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BIAA Backing Bipartisan Youth Sports Concussion Act


The Brain Injury Association of America is backing bipartisan legislation introduced by U.S. Senators Tom Udall (D-N.M.), Amy Klobuchar (D-Minn.), Richard Blumenthal (D-Conn.) and U.S. Representatives Bill Pascrell (D-N.J.) and Tom Rooney (R-Fla.). The Youth Sports Concussion Act would help ensure that safety standards for sports equipment, such as football helmets, are based on the latest science and curb false advertising claims made by manufacturers to increase sales of protective sports gear.

The legislation was introduced days before Super Bowl 50 at a time when concussions are very much part of the public consciousness after the release of Sony Pictures movie “Concussion.” The movie stars Will Smith as Bennett Omalu, M.D., the pathologist credited with discovering the link between repeated concussions in professional football and a condition known as chronic traumatic encephalopathy (CTE).

A concussion is a traumatic brain injury (TBI) caused by a bump, blow, or jolt to the head, or by a hit to the body that causes the head and brain to move rapidly back and forth. This sudden movement can cause the brain to bounce around or twist in the skull, stretching and damaging brain cells and causing chemical changes in the brain. This results in either a temporary alteration in consciousness (feeling dazed, stunned, or confused) or a temporary loss of consciousness.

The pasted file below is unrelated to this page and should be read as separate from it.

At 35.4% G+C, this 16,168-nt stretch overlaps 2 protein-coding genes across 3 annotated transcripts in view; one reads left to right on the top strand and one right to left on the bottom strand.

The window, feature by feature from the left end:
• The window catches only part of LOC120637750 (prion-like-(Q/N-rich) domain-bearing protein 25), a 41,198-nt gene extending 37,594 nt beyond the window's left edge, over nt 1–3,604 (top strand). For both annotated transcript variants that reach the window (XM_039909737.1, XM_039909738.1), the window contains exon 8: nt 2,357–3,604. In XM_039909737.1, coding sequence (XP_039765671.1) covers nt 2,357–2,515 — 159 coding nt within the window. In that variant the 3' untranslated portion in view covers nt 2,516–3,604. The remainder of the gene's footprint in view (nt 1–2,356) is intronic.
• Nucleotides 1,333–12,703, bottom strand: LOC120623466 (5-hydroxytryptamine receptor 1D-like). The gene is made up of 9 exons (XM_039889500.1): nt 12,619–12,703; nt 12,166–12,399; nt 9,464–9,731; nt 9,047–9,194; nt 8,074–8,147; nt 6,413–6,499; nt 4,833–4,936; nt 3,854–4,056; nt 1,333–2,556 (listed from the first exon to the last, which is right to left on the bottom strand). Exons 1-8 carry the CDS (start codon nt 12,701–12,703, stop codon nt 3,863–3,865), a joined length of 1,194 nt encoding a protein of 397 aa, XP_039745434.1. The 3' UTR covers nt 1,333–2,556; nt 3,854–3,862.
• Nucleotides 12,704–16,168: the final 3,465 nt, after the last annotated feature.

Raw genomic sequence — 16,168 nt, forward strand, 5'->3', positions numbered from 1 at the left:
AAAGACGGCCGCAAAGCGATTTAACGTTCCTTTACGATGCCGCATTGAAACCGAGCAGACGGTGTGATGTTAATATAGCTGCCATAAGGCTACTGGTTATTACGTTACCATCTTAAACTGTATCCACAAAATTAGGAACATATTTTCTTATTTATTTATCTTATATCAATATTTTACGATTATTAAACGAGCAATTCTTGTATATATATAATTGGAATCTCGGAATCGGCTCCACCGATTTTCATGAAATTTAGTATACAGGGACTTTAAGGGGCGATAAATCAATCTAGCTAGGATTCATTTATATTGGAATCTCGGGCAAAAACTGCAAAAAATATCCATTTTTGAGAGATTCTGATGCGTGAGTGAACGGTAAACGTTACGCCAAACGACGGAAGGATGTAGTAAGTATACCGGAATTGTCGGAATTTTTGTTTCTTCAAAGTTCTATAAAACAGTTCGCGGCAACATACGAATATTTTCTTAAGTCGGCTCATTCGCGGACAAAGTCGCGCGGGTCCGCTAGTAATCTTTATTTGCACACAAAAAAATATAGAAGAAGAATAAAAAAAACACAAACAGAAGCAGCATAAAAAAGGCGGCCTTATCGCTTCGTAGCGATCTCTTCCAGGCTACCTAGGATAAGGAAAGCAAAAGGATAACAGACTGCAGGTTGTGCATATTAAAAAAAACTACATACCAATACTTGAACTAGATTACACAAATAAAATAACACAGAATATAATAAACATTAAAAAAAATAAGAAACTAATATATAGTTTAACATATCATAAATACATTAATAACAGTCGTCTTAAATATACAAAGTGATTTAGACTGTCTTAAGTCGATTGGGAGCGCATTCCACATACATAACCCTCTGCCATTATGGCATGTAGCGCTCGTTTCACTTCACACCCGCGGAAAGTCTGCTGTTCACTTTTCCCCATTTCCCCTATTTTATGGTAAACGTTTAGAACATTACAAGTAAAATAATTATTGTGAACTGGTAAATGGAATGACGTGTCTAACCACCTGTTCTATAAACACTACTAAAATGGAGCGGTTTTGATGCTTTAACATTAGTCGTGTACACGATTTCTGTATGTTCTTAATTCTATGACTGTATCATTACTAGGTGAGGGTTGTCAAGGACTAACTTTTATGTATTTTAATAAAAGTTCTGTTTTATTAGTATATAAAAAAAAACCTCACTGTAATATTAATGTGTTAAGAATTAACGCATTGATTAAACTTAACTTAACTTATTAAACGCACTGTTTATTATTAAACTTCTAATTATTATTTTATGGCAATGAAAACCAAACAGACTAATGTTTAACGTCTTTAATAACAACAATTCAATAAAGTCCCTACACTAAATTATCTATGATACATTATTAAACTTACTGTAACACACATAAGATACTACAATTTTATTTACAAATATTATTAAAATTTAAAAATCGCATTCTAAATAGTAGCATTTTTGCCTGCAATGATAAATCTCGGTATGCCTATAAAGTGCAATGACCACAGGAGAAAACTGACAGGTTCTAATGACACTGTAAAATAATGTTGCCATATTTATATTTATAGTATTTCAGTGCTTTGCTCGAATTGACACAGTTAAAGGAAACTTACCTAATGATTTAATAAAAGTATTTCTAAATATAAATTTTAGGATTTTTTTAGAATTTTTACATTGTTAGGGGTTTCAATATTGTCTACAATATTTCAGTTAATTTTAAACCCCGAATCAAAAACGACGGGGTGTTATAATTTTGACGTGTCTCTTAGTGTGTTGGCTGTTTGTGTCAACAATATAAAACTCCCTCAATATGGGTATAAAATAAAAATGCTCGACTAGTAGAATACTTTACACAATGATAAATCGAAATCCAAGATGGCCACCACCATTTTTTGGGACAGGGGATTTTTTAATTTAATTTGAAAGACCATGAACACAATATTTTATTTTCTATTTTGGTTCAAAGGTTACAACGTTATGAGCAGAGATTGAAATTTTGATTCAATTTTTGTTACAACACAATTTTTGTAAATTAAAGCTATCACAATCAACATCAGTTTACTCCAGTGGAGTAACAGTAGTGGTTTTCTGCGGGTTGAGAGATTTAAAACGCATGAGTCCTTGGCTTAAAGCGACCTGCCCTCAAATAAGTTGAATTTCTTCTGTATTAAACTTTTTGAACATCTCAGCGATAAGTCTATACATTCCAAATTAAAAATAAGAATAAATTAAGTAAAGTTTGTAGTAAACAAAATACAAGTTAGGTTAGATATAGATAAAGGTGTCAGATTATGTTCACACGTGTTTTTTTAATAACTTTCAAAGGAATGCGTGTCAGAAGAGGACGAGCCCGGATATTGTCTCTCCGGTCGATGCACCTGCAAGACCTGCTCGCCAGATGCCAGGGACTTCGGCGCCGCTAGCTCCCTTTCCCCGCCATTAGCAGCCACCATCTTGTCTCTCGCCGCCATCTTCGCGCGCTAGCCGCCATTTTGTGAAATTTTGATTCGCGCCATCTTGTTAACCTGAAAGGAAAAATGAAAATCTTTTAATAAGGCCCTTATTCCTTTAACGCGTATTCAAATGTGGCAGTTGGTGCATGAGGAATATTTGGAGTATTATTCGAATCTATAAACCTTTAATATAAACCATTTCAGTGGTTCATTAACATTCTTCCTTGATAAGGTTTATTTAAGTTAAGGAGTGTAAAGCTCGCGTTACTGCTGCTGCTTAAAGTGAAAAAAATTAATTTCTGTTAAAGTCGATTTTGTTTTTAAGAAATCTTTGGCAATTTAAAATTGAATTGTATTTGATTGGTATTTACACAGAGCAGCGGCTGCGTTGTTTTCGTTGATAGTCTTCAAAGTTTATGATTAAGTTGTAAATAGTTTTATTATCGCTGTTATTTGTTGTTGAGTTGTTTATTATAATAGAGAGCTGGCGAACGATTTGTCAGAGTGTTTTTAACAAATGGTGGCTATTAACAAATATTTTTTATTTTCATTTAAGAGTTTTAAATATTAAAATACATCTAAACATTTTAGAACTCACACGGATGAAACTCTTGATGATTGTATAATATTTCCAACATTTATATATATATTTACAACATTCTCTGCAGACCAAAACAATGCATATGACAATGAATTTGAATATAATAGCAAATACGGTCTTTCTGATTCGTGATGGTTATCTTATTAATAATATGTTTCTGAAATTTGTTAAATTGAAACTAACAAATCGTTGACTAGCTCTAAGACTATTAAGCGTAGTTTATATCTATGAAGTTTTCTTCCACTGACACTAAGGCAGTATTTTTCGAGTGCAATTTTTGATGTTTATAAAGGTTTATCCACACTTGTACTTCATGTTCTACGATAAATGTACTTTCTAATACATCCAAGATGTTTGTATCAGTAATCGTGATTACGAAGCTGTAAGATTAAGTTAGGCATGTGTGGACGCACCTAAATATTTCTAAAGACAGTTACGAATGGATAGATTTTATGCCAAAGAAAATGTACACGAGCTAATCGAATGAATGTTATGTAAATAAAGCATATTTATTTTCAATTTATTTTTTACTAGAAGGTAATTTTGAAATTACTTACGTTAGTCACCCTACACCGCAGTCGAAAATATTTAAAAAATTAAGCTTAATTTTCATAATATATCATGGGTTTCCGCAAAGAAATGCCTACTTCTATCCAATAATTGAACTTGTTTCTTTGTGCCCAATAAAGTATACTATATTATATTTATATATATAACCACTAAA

Most people who sustain concussions recover spontaneously while others – about 15 percent of those who experience a concussion – require medical treatment, including rehabilitation.

The Brain Injury Association of America (BIAA) has authored Brain Injury: Dispelling Myths and Misunderstandings about Concussion. The 16-page brochure discusses signs and symptoms of concussion, when to seek medical attention, how to aid and speed recovery, long-term effects, research, and prevention. BIAA also provides information through its concussion information center on the organization’s website at

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